IDEAS home Printed from https://ideas.repec.org/a/kap/jbioec/v19y2017i1d10.1007_s10818-016-9241-8.html
   My bibliography  Save this article

The ecology of diamond sourcing: from mined to synthetic gems as a sustainable transition

Author

Listed:
  • Saleem H. Ali

    (University of Delaware
    University of Queensland)

Abstract

Luxury goods such as gemstones constitute a challenge for moving towards a sustainable society. From a purely bio-economic perspective, such goods consume planetary resources to provide a human “want” rather than a “need”. However, their extraction or manufacturing also provides important livelihoods for communities along the supply chain and hence contribute towards development outcomes. Comparing mined versus synthetic gems can provide consumers with important benchmarks on choice. The energy usage and emissions in mined versus lab-created diamonds was evaluated, based on industrial data, since these two factors are often a general indicator of environmental impact that can be useful in product comparisons. Depending on the process and the location of the mine, the data can be highly divergent and cannot be used as a singular measure of environmental impact. There is a need to develop life cycle analysis techniques from industrial ecology to conduct a detailed comparison of synthetic versus mined stones. Informed consumers could help to transition this luxury good towards a mix of mined and synthetic gems that best meet ecological and social metrics of sustainability.

Suggested Citation

  • Saleem H. Ali, 2017. "The ecology of diamond sourcing: from mined to synthetic gems as a sustainable transition," Journal of Bioeconomics, Springer, vol. 19(1), pages 115-126, April.
  • Handle: RePEc:kap:jbioec:v:19:y:2017:i:1:d:10.1007_s10818-016-9241-8
    DOI: 10.1007/s10818-016-9241-8
    as

    Download full text from publisher

    File URL: http://link.springer.com/10.1007/s10818-016-9241-8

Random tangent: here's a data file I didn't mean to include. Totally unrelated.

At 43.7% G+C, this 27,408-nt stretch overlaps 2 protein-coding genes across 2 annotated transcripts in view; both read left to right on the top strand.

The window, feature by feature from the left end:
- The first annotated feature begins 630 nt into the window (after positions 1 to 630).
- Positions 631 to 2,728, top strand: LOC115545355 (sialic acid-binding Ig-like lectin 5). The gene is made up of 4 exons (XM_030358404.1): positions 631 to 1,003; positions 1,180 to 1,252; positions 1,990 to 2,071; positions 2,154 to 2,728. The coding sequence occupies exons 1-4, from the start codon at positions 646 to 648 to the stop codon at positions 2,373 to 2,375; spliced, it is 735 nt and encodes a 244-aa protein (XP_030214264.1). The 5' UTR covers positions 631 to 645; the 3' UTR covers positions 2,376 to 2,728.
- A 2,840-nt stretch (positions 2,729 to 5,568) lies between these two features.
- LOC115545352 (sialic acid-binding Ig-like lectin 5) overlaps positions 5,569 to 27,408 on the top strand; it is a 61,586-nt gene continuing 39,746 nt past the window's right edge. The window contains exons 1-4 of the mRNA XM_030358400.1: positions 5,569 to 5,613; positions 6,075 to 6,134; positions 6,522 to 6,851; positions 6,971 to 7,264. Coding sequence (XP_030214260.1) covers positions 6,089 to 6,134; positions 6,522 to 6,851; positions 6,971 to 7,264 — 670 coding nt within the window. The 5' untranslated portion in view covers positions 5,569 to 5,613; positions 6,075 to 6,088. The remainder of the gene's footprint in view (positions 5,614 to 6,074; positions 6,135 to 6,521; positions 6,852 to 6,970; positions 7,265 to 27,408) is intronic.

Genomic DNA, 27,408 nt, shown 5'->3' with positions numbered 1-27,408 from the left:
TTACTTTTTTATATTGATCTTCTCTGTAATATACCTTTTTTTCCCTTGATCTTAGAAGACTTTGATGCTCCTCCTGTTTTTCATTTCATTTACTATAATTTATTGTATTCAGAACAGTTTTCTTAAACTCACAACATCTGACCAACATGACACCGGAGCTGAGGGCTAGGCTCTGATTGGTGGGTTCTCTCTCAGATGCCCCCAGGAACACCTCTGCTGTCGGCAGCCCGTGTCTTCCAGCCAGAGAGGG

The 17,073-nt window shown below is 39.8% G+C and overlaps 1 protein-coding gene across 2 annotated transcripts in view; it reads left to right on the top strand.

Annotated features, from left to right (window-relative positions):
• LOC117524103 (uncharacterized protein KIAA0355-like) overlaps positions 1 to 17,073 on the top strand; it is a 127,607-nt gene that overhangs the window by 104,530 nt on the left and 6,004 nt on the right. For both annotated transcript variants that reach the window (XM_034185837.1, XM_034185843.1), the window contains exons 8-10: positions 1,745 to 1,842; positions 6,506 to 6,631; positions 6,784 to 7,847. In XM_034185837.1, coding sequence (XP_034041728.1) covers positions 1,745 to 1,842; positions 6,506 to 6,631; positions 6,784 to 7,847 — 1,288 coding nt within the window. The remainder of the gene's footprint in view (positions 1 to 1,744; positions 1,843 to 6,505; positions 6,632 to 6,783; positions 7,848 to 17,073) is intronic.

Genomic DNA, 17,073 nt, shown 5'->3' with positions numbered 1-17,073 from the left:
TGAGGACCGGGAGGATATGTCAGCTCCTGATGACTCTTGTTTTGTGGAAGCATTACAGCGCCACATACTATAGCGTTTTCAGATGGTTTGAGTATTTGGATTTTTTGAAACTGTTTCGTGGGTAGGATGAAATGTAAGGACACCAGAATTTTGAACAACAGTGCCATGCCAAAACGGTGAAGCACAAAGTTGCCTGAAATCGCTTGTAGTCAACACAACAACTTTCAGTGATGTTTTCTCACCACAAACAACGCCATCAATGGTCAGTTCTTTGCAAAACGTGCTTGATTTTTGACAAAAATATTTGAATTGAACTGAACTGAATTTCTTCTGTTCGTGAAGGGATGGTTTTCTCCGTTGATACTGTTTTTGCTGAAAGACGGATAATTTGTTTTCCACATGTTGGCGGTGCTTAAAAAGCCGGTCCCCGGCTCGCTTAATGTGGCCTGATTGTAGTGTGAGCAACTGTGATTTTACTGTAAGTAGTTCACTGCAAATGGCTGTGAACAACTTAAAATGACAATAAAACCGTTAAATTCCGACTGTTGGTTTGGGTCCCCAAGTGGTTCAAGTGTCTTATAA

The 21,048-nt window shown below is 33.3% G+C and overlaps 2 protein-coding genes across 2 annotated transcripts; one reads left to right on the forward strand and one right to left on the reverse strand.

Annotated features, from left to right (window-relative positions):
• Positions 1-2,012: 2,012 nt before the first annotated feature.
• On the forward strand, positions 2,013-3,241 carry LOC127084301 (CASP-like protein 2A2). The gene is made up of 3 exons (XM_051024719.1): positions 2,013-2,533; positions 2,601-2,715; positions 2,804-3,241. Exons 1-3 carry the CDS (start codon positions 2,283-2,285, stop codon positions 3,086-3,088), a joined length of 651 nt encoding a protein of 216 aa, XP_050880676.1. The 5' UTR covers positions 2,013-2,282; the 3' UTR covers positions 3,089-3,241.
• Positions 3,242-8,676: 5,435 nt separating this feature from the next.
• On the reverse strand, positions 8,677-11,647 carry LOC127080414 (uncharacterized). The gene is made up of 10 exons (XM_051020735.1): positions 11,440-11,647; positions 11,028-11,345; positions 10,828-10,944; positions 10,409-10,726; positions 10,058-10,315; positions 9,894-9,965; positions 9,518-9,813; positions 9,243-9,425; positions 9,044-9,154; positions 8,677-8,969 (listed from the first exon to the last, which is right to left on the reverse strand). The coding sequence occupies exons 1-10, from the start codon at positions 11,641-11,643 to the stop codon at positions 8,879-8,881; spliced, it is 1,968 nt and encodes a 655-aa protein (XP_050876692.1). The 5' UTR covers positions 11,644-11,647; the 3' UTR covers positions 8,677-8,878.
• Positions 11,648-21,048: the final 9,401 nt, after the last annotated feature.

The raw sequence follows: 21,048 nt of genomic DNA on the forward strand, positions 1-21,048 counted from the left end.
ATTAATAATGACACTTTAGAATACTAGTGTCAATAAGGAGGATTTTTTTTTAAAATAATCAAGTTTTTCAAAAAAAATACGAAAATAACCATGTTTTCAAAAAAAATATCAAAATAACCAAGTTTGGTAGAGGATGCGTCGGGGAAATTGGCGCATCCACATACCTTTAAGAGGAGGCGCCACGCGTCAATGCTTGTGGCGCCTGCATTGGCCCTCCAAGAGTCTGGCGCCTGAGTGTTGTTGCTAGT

File Function: Abstract
    Download Restriction: Access to full text is restricted to subscribers.

    File URL: https://libkey.io/10.1007/s10818-016-9241-8?utm_source=ideas
    LibKey link: if access is restricted and if your library uses this service, LibKey will redirect you to where you can use your library subscription to access this item
    ---><---

    As the access to this document is restricted, you may want to search for a different version of it.

    References listed on IDEAS

    as
    1. Delgado, Michael S. & Harriger, Jessica L. & Khanna, Neha, 2015. "The value of environmental status signaling," Ecological Economics, Elsevier, vol. 111(C), pages 1-11.
    Full references (including those not matched with items on IDEAS)

    Citations

    Citations are extracted by the CitEc Project, subscribe to its RSS feed for this item.
    as


    Cited by:

    1. Jennifer Kunz & Stephanie May & Holger J. Schmidt, 2020. "Sustainable luxury: current status and perspectives for future research," Business Research, Springer;German Academic Association for Business Research, vol. 13(2), pages 541-601, July.

    Most related items

    These are the items that most often cite the same works as this one and are cited by the same works as this one.
    1. Delgado, Michael S. & Khanna, Neha, 2015. "Voluntary Pollution Abatement and Regulation," Agricultural and Resource Economics Review, Cambridge University Press, vol. 44(1), pages 1-20, April.
    2. Afzaal Ali & Guo Xiaoling & Adnan Ali & Mehkar Sherwani & Farhan Muhammad Muneeb, 2019. "Customer motivations for sustainable consumption: Investigating the drivers of purchase behavior for a green‐luxury car," Business Strategy and the Environment, Wiley Blackwell, vol. 28(5), pages 833-846, July.
    3. Sun, Shanxia & Delgado, Michael & Khanna, Neha, 2017. "Hybrid Vehicles and Household Driving Behavior: Implications for Miles Traveled and Gasoline Consumption," 2017 Annual Meeting, July 30-August 1, Chicago, Illinois 258502, Agricultural and Applied Economics Association.
    4. Joël Berger, 2017. "Are Luxury Brand Labels and “Green” Labels Costly Signals of Social Status? An Extended Replication," PLOS ONE, Public Library of Science, vol. 12(2), pages 1-17, February.